Vanishing Harbor Gates

Expecting a fight, Kevin is in for a surprise.

KTB 080667 HA 150 qcc.jpg

While half-page examples of “Kevin the Bold” are obviously preferable to any other format, it is interesting to see how the strip appeared in other configurations. As in earlier examples, tabloid versions excised a single panel, but in these latter-day episodes, the throwaway wasn’t a small panel in the second tier but a larger one from the bottom.

KTB 080667 ret qcc.jpg

Because so many newspapers were running third-page examples of the comic strip, Collins began producing his layouts so that the entire third tier could be deleted. The benefit was that his artwork wouldn’t suffer from having all of its panels cropped, but the drawback was obvious. For this post’s first episode, this would be quite unfortunate. For the following pair of episodes, the results wouldn’t be quite as tragic—but a key plot element’s concise description would be lost.

KTB 081367 HA 150 qcc.jpg

KTB 081367 TH 150 qcc

Lightly showing through the third-page above is another NEA feature, Jim Berry’s “Berry’s World.” Berry and Collins were friends; Kreigh was gifted a signed original. Its date is unknown, but its subject (president Lyndon B. Johnson) makes it about the same vintage as these episodes of “Kevin.”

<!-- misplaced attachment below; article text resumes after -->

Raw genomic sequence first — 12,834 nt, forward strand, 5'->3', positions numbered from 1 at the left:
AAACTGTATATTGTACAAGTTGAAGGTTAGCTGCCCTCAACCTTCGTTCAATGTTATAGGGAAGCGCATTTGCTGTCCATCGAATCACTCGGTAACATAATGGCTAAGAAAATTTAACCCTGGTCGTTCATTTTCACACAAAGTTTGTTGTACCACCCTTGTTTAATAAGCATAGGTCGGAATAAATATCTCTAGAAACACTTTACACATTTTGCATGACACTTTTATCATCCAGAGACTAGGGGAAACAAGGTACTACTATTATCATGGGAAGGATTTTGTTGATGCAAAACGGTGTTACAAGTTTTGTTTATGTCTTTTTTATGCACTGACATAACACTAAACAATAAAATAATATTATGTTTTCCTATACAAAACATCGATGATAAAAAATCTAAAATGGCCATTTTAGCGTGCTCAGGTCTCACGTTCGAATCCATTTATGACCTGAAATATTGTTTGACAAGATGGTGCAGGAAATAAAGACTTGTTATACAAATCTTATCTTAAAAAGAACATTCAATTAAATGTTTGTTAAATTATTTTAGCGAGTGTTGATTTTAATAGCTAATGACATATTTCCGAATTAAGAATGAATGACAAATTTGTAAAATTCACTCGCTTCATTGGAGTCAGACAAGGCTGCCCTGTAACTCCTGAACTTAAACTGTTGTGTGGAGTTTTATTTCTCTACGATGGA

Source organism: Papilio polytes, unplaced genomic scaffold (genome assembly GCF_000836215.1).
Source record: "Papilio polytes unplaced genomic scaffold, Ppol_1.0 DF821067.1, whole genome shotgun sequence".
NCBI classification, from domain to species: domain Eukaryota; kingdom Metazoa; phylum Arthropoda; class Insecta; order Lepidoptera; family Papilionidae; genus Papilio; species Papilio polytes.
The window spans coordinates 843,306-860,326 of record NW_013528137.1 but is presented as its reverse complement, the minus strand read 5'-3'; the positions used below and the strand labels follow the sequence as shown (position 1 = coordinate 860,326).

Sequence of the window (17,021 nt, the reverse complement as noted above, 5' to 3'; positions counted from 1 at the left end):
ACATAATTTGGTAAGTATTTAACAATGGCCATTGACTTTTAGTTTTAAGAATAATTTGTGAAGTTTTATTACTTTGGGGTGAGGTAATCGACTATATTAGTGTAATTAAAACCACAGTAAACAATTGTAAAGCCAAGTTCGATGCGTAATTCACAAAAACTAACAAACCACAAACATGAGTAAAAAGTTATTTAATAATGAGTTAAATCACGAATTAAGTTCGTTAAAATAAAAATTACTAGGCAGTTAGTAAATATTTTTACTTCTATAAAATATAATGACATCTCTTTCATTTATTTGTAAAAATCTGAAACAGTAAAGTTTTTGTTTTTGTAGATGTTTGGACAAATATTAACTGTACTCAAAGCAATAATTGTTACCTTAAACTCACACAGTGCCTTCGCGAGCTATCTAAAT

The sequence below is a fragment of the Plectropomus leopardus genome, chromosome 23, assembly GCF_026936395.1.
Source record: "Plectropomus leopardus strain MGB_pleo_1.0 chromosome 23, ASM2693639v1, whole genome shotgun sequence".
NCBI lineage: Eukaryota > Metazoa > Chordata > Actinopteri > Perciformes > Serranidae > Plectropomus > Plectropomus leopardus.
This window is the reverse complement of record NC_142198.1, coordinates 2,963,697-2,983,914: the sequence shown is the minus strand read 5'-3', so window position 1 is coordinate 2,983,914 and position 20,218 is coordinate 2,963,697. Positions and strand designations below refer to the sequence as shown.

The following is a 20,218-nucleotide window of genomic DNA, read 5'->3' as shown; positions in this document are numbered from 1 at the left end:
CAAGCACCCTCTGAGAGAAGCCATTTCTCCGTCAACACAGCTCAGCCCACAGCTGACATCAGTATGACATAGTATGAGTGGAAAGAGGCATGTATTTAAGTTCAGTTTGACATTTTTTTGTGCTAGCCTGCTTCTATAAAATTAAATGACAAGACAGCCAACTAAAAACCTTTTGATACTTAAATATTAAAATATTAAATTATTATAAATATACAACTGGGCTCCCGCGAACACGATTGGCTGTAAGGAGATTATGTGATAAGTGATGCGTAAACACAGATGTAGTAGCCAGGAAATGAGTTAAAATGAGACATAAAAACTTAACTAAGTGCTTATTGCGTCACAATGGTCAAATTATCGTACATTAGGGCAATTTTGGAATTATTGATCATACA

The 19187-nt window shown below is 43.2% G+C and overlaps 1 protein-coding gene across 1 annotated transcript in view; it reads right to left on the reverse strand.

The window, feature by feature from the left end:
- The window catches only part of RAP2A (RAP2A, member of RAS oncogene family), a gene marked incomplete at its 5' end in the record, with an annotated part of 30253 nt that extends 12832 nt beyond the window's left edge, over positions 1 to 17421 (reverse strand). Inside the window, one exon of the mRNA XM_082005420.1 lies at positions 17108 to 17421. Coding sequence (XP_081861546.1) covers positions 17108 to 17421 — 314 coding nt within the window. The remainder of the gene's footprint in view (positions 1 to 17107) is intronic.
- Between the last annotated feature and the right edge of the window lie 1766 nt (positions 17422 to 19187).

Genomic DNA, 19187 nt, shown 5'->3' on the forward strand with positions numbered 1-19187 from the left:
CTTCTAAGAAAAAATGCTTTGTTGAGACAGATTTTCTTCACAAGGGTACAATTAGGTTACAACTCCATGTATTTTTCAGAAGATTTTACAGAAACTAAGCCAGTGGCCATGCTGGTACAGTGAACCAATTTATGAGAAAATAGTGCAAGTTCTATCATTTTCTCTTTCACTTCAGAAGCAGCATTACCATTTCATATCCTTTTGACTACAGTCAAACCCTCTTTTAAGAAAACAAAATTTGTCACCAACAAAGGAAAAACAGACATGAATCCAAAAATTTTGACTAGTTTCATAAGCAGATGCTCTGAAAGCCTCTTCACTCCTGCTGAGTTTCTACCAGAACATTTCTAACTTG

Berry's World.jpg

The August 20, 1967 episode revisits the workings of the harbor’s pontoon gates.

KTB 082067 HA 150 qcc.jpg

KTB 082067 TH 150 qcc

A year later, when “Kevin” morphed into “Up Anchor!”, this problem would be solved more diplomatically. Instead of an expandable third tier, a topper strip (“Water Lore”) would appear. While this solution had less effect on the presentation of the feature comic, it resulted in very few papers running “Up Anchor!” as a half page.

UA 121568 150 HA qcc

Need a great holiday gift idea?

I think you’d be hard pressed to find a more charming collection of Golden Age comics than The Lost Art of Kreigh Collins: The Complete Mitzi McCoy. 

Drawn and scripted by Kreigh Collins, Mitzi McCoy showcased the artist’s skill as an illustrator and storyteller. His picturesque landscapes, lovely character designs, and thrilling action sequences brimmed with detail and charm, and the strip’s ensemble cast rotated in and out of the spotlight taking turns as protagonists in the dozen story arcs collected in this volume. The last story collected here is the narrative bridge that set Collins and his characters off on a new journey, beautifully told for the next couple of decades in the much-lauded adventure strip Kevin the Bold.

Edited and restored by the artist’s grandson, Brian E. Collins, with an introduction by Eisner Award-winning author Frank M. Young, an Afterword by comics columnist Ed Catto, and a new tribute illustration of Mitzi by Butch Guice

Available HERE from Lost Art Books.